EV graph 2pty

The exercise shows how any discussion of shifting to this method of allocation should be talked about for what it is: a GOP-biased proposal. Note that, under the actual allocation, the two curves are close to one another, at least through the part of the graph where it really matters–the relatively close elections. There does appear to be a slight Republican bias in the actual method, as that party’s line crosses over 50% of the electoral votes at almost exactly 50% of the (two-party) popular vote, while the curve for Democrats crosses over at just over 50% of the popular vote. In other words, the data plot predicts the Democrat needs a bigger vote lead to get the electoral vote majority. But the effect appears very small, consistent with what Thomas, King, Gelman, and Katz find.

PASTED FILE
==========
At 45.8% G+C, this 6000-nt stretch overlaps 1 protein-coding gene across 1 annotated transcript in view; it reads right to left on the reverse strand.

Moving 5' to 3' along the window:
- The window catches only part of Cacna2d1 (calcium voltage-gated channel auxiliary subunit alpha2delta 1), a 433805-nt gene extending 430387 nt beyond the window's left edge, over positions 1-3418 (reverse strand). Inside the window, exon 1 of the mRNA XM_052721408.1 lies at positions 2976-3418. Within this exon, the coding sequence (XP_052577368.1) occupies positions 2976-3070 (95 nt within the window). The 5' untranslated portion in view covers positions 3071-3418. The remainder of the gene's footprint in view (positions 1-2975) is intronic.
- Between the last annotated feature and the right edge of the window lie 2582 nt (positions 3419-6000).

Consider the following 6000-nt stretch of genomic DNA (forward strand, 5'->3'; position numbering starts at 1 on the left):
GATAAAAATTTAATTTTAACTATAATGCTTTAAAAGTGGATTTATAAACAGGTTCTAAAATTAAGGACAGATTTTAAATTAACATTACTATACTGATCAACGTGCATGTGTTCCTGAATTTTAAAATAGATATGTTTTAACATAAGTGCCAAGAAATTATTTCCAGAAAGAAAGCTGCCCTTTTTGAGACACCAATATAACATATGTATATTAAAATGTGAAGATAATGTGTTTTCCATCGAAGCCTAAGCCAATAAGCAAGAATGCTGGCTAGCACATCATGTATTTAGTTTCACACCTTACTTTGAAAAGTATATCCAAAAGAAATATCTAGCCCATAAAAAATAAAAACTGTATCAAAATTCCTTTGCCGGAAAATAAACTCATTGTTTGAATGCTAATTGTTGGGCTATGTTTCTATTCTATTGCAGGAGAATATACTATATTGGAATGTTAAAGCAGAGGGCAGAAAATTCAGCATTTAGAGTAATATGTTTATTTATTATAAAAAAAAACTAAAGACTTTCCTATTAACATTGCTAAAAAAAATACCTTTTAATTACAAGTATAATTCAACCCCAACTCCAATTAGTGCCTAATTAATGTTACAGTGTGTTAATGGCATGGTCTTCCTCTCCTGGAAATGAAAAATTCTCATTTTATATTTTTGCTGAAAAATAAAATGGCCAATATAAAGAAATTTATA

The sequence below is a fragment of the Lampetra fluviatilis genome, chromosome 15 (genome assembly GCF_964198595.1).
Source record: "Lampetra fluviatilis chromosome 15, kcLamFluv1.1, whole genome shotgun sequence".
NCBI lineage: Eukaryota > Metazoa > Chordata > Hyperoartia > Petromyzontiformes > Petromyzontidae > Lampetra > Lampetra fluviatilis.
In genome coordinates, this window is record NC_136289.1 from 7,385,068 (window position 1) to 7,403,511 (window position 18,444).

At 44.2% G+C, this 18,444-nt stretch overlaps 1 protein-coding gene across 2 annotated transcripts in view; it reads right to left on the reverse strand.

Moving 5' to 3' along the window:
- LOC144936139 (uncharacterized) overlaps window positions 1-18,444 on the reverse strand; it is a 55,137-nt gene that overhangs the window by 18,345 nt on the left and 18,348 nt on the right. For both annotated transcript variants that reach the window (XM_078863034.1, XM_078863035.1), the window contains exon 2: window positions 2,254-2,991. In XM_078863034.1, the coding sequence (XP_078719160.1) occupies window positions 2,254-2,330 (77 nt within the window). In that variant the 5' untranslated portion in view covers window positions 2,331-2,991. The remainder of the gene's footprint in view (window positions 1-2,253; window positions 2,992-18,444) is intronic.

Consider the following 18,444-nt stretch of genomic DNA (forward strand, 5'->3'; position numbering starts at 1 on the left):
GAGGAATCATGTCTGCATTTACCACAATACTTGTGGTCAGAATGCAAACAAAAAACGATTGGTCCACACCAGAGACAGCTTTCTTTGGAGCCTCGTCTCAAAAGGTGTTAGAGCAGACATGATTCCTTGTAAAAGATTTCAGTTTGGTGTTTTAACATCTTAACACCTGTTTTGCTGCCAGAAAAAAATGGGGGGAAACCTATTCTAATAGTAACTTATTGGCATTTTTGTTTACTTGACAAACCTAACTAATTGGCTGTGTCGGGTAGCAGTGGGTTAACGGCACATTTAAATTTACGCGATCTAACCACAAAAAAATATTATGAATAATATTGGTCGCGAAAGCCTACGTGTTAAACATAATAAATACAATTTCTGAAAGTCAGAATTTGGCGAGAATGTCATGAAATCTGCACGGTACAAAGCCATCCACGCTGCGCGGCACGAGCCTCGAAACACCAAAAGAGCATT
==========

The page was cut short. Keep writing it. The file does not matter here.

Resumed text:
However, under the hypothetical congressional-district allocation, there is a clear Republican bias. The Republican curve crosses over 50% of the electoral vote well to the left of the 50% popular-vote line, while that for Democrats does not break over 50% of the electoral vote until the party has a clear majority of the popular (two-party) vote.

The 2012 result is shown in the graph for the actual allocation, though I did not have the district data readily available. The 2012 result closely matches the fitted curve for the actual result. If it also matched the fitted curve for district allocation, the electoral-college result would have been very close indeed.***